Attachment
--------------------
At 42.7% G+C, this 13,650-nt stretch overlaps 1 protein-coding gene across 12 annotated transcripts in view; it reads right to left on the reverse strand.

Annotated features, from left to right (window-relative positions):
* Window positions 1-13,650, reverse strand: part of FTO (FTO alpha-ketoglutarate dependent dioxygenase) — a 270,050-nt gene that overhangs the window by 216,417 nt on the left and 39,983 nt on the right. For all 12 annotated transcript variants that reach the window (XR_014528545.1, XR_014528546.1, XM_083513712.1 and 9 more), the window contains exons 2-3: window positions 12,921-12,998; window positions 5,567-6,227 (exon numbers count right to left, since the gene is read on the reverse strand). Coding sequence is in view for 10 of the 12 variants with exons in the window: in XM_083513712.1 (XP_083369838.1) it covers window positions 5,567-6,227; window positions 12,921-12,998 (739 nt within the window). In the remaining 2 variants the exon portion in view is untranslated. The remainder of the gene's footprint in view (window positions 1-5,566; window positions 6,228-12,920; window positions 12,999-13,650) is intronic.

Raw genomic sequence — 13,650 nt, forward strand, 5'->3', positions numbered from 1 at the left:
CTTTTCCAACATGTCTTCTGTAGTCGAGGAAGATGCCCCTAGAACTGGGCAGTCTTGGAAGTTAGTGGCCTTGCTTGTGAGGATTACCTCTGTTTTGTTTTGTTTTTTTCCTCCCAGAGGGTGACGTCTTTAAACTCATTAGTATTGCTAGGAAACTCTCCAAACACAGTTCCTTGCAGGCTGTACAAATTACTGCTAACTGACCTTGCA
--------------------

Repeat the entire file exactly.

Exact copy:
At 42.7% G+C, this 13,650-nt stretch overlaps 1 protein-coding gene across 12 annotated transcripts in view; it reads right to left on the reverse strand.

Annotated features, from left to right (window-relative positions):
* Window positions 1-13,650, reverse strand: part of FTO (FTO alpha-ketoglutarate dependent dioxygenase) — a 270,050-nt gene that overhangs the window by 216,417 nt on the left and 39,983 nt on the right. For all 12 annotated transcript variants that reach the window (XR_014528545.1, XR_014528546.1, XM_083513712.1 and 9 more), the window contains exons 2-3: window positions 12,921-12,998; window positions 5,567-6,227 (exon numbers count right to left, since the gene is read on the reverse strand). Coding sequence is in view for 10 of the 12 variants with exons in the window: in XM_083513712.1 (XP_083369838.1) it covers window positions 5,567-6,227; window positions 12,921-12,998 (739 nt within the window). In the remaining 2 variants the exon portion in view is untranslated. The remainder of the gene's footprint in view (window positions 1-5,566; window positions 6,228-12,920; window positions 12,999-13,650) is intronic.

Raw genomic sequence — 13,650 nt, forward strand, 5'->3', positions numbered from 1 at the left:
CTTTTCCAACATGTCTTCTGTAGTCGAGGAAGATGCCCCTAGAACTGGGCAGTCTTGGAAGTTAGTGGCCTTGCTTGTGAGGATTACCTCTGTTTTGTTTTGTTTTTTTCCTCCCAGAGGGTGACGTCTTTAAACTCATTAGTATTGCTAGGAAACTCTCCAAACACAGTTCCTTGCAGGCTGTACAAATTACTGCTAACTGACCTTGCA